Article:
The truth of photographs

…the camera’s ability to transform reality into something beautiful derives from its relative weakness as a means of conveying truth.” (Sontag 1973)

The above quote by Sontag (1973) refers to the fact that the end photograph someone sees has been influenced by the photographer’s choice of composition and any alterations made to the overall work, as a result the photograph does not necessarily reflect reality but reflects a ‘beautiful’ (I’d use the word constructed) version of the subject being photographed.

This is why photojournalists need to follow a strict code of ethics to ensure they do not mislead the public with their images, the code of ethics deal with photo manipulation, privacy and how ‘graphic’ it is (Burkholder 2009). It is important to note that even if photojournalists follow these ethical rules the end picture will not portray the truth; this is because ‘the truth’ is relative and contextual. For example in the 1994 US intervention of Haiti, also known as “Operation Uphold Democracy”, there were two photographs of US troops landing in Haiti which show the situation from different perspectives. One of the photographs depict US troops on the lookout putting their training into action (image 1 below) on the other hand another photographer captured the fact that those reported images were staged (image 2 below) (Ritchin 2008).

Image 1 – © Alex Webb/Magnum
Image 2 – © Alex Webb/Magnum

We need to keep this in mind when dealing with visual media for human rights activism as the images we display could easily be misinterpreted or portray the wrong meaning. However to create humanitarian images and depict the intended gaze the creator of the image must be aware how the image will portray the subjects to the spectators. In the book “Human Rights Film Festivals: Activism in Context “ Dr.Tascón (2015) explores the role of ‘the humanitarian gaze’ in film festivals but based on how easily visual media can be manipulated. To ensure we understand the issues the media is trying to portray it’s worth thinking about what gaze is being used, regardless of if we are spectating a film festival, the news, or any other source.

An interesting topic to think about is the fact that in modern society it’s not only photojournalists or professionals who will take photographs of events, amateur footage from smart phones and cameras may also provide insight into events. As such these armature images may help provide the general public gain a more impartial, or at least a broader range of, views for significant events. An example of this is in the Occupy Wall Street movement where activists formed makeshift media teams to show the people what was going on in the protests as the mainstream US media was either ignoring or attacking the movement (Al Jazeera 2012). These teams set up live streams on the internet so that people outside the movement could find out about the movement and what was going on inside it (Al Jazeera 2012). As we know today, the early gaze some US media attempted to set up for the movement was completely wrong.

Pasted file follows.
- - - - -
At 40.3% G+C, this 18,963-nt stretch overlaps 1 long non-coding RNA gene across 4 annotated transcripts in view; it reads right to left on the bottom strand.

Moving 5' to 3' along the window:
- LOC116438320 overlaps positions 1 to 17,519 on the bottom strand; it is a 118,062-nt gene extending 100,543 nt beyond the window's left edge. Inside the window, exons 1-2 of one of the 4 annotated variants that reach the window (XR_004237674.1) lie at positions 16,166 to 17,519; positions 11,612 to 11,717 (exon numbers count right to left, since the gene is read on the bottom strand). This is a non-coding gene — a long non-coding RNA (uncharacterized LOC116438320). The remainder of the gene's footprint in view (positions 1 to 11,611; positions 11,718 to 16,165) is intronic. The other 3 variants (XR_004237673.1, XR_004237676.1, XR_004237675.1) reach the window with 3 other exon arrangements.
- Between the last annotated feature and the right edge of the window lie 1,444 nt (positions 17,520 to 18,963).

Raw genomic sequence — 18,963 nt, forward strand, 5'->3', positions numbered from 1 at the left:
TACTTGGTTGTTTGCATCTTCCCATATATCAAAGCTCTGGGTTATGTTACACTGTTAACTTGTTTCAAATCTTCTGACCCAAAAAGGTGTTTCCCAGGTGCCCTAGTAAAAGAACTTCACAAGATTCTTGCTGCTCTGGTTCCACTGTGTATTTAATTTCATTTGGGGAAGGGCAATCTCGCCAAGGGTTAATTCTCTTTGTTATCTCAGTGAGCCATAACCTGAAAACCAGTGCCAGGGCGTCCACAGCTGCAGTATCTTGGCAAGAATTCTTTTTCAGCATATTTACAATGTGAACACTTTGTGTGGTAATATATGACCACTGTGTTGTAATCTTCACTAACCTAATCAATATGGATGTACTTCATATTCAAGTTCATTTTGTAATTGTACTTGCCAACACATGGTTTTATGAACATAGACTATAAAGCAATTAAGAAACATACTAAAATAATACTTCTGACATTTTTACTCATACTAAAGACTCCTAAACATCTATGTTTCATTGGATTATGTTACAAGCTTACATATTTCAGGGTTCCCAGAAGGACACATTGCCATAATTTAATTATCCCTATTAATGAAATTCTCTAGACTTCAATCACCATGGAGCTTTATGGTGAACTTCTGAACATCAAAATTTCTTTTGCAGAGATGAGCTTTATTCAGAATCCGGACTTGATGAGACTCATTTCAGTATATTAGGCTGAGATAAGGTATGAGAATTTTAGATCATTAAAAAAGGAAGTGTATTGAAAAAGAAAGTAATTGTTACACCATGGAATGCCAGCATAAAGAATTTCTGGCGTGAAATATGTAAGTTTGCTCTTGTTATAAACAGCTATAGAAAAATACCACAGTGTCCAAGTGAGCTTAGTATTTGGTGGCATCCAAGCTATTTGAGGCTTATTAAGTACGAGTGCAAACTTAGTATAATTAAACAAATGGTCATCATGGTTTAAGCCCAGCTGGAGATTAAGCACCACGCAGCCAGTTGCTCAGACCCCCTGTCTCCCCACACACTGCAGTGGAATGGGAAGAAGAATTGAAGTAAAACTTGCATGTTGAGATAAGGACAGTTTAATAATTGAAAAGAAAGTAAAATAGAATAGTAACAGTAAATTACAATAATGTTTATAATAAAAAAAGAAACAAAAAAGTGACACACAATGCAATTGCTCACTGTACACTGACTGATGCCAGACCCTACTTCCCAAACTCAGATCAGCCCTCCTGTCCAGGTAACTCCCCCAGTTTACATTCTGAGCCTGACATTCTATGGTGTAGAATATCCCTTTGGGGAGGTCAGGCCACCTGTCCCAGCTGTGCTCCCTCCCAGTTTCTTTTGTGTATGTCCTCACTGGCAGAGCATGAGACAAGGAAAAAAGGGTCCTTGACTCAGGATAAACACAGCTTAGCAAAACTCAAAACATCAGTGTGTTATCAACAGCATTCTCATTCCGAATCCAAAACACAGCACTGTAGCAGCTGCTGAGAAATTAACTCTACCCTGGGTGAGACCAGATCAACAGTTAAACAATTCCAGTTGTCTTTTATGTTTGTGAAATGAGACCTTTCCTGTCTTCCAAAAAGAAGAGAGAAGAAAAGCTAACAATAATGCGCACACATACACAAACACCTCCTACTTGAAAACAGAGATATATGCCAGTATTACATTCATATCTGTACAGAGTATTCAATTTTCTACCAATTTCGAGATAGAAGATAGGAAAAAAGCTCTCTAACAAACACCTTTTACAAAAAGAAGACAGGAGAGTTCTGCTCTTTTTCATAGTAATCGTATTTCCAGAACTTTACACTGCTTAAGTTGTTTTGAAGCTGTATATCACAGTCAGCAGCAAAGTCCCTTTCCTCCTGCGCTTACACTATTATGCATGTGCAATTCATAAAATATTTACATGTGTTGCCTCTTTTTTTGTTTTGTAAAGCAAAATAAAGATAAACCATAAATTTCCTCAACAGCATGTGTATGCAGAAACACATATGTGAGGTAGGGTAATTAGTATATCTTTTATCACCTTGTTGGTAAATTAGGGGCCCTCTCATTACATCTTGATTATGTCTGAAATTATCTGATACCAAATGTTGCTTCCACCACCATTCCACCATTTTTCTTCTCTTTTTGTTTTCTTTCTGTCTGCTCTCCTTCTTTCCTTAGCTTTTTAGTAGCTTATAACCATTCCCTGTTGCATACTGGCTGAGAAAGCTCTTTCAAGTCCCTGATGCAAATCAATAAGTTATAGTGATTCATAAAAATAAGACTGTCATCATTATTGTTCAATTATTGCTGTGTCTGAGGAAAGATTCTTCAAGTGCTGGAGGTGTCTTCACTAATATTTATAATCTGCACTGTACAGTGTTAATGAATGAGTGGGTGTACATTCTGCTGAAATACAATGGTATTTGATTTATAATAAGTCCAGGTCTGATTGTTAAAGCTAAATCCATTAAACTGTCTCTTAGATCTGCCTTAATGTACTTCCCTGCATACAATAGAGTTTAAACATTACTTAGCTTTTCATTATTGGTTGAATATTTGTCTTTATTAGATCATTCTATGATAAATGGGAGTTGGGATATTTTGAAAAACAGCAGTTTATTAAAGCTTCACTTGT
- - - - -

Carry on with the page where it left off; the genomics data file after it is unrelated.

Briefly “the humanitarian gaze” is the power relationship which is set up due to people observing the image; for example, INGO’s such as Oxfam use images of sick children to set up a relationship of the viewer (powerful, can aid) to starving children (weak, helpless). While such relationships are positive in the short term they have negative consequences later, I may explore this further at another time.

Images referenced above were retrieved from

The truth of photographs references

  • Al Jazeera. 2012. ” Fault Lines – History of an occupation “. YouTube video, Posted by “Al Jazeera English”, March 21, 2012.
  • Burkholder, Carolynne. 2009. “Online Journalism Ethics” School of Journalism & Mass Communication, University of Wisconsin-Madison,
  • Ritchin, Fred. 2008. “After Photography” New York: W. W. Norton & Company.
  • Sontag, Susan. 1973. “The Heroism of Vision” In “On Photography”, Page 87. New York: RosettaBooks LLC, 2005.
  • Tascón, S. M. 2015. “Human Rights Film Festivals: Activism in Context. Basingstoke” UK: Palgrave Macmillan.

This is an altered version of an assignment submitted for human rights studies.

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